Acute Respiratory Infection cases on rise in India: Study
Acute Respiratory Infection (ARI) cases have shown an "increasing" trend in the country, even as researchers have "unearthed" wide array of health effects associated with air pollution exposure over the last 30 years.
New Delhi: Acute Respiratory Infection (ARI) cases have shown an "increasing" trend in the country, even as researchers have "unearthed" wide array of health effects associated with air pollution exposure over the last 30 years.
As per the 'National Health Profile 2015' published by Central Bureau of Health Intelligence (CBHI) today, nearly 3,000 people have died due to ARI in 2014.
The data released by Union Health Minister J P Nadda showed that 3,48,14,636 ARI cases were reported in 2014, out of which 1,67,90,438 were females while the total number of deaths were 2,932.
The number of ARI deaths in 2013 was much higher as it stood at 3,513. The number of reported ARI cases in 2013 were 3,34,23,107, the study said.
In Delhi, 3,90,170 ARI cases were reported in 2013 even as the national capital witnessed 175 deaths due to ARI while the latest data showed that in 2014, 3,39,506 cases were reported in which 104 deaths were reported.
In 2013, 753 deaths were reported in West Bengal - the highest from ARI, while in 2014, 625 and 619 deaths were reported from West Bengal and Uttar Pradesh respectively.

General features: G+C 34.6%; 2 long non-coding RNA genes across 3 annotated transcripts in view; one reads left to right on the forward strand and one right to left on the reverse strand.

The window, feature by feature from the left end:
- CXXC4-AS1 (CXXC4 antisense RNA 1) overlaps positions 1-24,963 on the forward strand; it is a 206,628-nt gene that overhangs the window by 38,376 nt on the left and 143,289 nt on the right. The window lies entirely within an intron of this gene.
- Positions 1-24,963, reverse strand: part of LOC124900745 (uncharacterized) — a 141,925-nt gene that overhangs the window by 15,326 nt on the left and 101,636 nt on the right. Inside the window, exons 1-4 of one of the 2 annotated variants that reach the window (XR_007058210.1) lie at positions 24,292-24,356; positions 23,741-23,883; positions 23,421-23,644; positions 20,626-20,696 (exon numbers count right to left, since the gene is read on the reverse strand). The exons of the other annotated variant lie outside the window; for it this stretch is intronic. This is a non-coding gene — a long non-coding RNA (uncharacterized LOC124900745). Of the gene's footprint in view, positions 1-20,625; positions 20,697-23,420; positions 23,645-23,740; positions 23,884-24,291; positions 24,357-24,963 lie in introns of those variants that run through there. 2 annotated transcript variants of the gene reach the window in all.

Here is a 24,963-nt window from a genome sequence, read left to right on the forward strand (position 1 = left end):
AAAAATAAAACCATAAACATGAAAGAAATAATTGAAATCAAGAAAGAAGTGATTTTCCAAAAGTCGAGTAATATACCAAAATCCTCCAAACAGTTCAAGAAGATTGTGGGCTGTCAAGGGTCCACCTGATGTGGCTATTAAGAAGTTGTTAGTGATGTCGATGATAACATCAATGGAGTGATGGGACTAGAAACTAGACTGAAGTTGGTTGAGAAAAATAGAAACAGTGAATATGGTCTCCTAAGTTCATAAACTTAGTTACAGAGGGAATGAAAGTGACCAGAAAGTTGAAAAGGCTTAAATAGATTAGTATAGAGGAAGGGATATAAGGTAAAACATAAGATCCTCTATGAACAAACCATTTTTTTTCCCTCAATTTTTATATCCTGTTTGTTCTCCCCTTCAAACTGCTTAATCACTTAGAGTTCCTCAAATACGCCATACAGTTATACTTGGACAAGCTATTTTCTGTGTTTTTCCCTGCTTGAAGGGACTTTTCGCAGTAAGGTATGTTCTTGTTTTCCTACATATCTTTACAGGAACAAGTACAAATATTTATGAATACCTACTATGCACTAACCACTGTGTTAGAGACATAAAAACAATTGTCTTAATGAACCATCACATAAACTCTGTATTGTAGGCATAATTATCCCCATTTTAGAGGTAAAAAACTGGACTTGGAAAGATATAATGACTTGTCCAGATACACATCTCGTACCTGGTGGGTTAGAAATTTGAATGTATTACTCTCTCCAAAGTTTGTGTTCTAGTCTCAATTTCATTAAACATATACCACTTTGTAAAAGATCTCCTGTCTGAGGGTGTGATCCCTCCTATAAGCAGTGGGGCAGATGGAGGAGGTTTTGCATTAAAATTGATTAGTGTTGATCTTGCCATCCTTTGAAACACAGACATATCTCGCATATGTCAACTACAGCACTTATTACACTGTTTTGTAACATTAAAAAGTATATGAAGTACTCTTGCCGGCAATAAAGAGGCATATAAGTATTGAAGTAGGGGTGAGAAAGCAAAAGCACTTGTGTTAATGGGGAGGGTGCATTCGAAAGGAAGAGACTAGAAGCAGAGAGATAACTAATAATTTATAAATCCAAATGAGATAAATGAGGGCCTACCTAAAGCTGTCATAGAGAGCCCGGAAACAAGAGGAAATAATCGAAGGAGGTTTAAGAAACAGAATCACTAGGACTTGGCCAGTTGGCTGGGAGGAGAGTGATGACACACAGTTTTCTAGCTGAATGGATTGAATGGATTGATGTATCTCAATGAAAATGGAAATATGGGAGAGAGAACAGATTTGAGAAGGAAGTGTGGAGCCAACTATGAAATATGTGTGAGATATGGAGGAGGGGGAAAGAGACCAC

The digital version of the annual document, which has been prepared for the first time, was also released.
The National Health Profile covers demographic, socio-economic, health status and health finance indicators, along with comprehensive information on health infrastructure and human resources in health sector.
Nadda said that data is an important source of navigation and helps in understanding the goals, our strengths and weaknesses while it is also an important means to strategize.
He noted that the e-book is a step towards realizing Prime Minister Narendra Modi's vision of 'Digital India' as digital documents give an opportunity for wider dissemination of information.
"We now need to work towards converting documented data into 'real-time' data. While digital data helps us to be more efficient, real time data helps to monitor our schemes and efforts in real time.
"Analyses of the data, to understand what is narrates, is equally important. Interpretation of data enhances its value. It is necessary for people who work with data to be skilled in its analysis also," he said, while suggesting to hold seminars and workshops to further that goal.
Nadda congratulated the CBHI team for their initiatives of using geo-mapping of four different districts of the country, from the north-eastern region, south region, desert area and Jharkhand. He hoped that this exercise will extend to other parts of the country also.
The National Health Profile study highlights substantial health information under six major indicators, which include demographic indicators and socio-economic indicators among others.